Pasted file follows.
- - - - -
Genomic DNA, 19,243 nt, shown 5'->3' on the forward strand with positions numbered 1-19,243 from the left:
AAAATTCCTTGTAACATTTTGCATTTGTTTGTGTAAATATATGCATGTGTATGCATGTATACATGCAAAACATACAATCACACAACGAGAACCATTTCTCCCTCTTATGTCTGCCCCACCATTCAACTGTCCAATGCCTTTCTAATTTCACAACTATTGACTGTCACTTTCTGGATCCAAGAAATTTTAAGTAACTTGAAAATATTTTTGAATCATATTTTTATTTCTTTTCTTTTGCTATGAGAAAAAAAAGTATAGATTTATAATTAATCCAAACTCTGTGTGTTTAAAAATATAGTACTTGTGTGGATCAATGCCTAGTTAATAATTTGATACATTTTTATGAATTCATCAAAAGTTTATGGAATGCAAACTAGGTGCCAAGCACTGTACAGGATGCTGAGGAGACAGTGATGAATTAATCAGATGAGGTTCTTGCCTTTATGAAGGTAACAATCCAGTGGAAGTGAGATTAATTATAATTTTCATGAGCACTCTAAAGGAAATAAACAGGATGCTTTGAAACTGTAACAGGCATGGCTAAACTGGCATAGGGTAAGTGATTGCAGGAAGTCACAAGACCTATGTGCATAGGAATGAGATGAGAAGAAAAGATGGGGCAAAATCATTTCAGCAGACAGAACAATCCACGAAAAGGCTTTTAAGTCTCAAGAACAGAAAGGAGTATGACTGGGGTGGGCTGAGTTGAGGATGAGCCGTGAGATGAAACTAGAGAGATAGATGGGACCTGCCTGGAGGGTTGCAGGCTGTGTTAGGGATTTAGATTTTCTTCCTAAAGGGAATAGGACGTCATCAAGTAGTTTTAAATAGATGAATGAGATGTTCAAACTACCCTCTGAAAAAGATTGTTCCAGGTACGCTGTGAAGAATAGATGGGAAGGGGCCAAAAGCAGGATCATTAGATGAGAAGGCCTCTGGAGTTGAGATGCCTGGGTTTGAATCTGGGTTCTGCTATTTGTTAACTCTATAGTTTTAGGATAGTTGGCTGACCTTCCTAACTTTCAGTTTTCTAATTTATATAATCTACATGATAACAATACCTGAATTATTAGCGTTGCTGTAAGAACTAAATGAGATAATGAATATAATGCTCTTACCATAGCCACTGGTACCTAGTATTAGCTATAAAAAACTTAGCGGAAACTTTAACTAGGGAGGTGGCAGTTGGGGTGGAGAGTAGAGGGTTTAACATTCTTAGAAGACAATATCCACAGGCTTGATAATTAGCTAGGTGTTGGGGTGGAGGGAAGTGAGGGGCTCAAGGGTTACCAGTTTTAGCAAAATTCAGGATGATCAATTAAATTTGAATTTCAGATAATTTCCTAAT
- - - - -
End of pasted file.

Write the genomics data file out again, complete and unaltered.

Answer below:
Genomic DNA, 19,243 nt, shown 5'->3' on the forward strand with positions numbered 1-19,243 from the left:
AAAATTCCTTGTAACATTTTGCATTTGTTTGTGTAAATATATGCATGTGTATGCATGTATACATGCAAAACATACAATCACACAACGAGAACCATTTCTCCCTCTTATGTCTGCCCCACCATTCAACTGTCCAATGCCTTTCTAATTTCACAACTATTGACTGTCACTTTCTGGATCCAAGAAATTTTAAGTAACTTGAAAATATTTTTGAATCATATTTTTATTTCTTTTCTTTTGCTATGAGAAAAAAAAGTATAGATTTATAATTAATCCAAACTCTGTGTGTTTAAAAATATAGTACTTGTGTGGATCAATGCCTAGTTAATAATTTGATACATTTTTATGAATTCATCAAAAGTTTATGGAATGCAAACTAGGTGCCAAGCACTGTACAGGATGCTGAGGAGACAGTGATGAATTAATCAGATGAGGTTCTTGCCTTTATGAAGGTAACAATCCAGTGGAAGTGAGATTAATTATAATTTTCATGAGCACTCTAAAGGAAATAAACAGGATGCTTTGAAACTGTAACAGGCATGGCTAAACTGGCATAGGGTAAGTGATTGCAGGAAGTCACAAGACCTATGTGCATAGGAATGAGATGAGAAGAAAAGATGGGGCAAAATCATTTCAGCAGACAGAACAATCCACGAAAAGGCTTTTAAGTCTCAAGAACAGAAAGGAGTATGACTGGGGTGGGCTGAGTTGAGGATGAGCCGTGAGATGAAACTAGAGAGATAGATGGGACCTGCCTGGAGGGTTGCAGGCTGTGTTAGGGATTTAGATTTTCTTCCTAAAGGGAATAGGACGTCATCAAGTAGTTTTAAATAGATGAATGAGATGTTCAAACTACCCTCTGAAAAAGATTGTTCCAGGTACGCTGTGAAGAATAGATGGGAAGGGGCCAAAAGCAGGATCATTAGATGAGAAGGCCTCTGGAGTTGAGATGCCTGGGTTTGAATCTGGGTTCTGCTATTTGTTAACTCTATAGTTTTAGGATAGTTGGCTGACCTTCCTAACTTTCAGTTTTCTAATTTATATAATCTACATGATAACAATACCTGAATTATTAGCGTTGCTGTAAGAACTAAATGAGATAATGAATATAATGCTCTTACCATAGCCACTGGTACCTAGTATTAGCTATAAAAAACTTAGCGGAAACTTTAACTAGGGAGGTGGCAGTTGGGGTGGAGAGTAGAGGGTTTAACATTCTTAGAAGACAATATCCACAGGCTTGATAATTAGCTAGGTGTTGGGGTGGAGGGAAGTGAGGGGCTCAAGGGTTACCAGTTTTAGCAAAATTCAGGATGATCAATTAAATTTGAATTTCAGATAATTTCCTAAT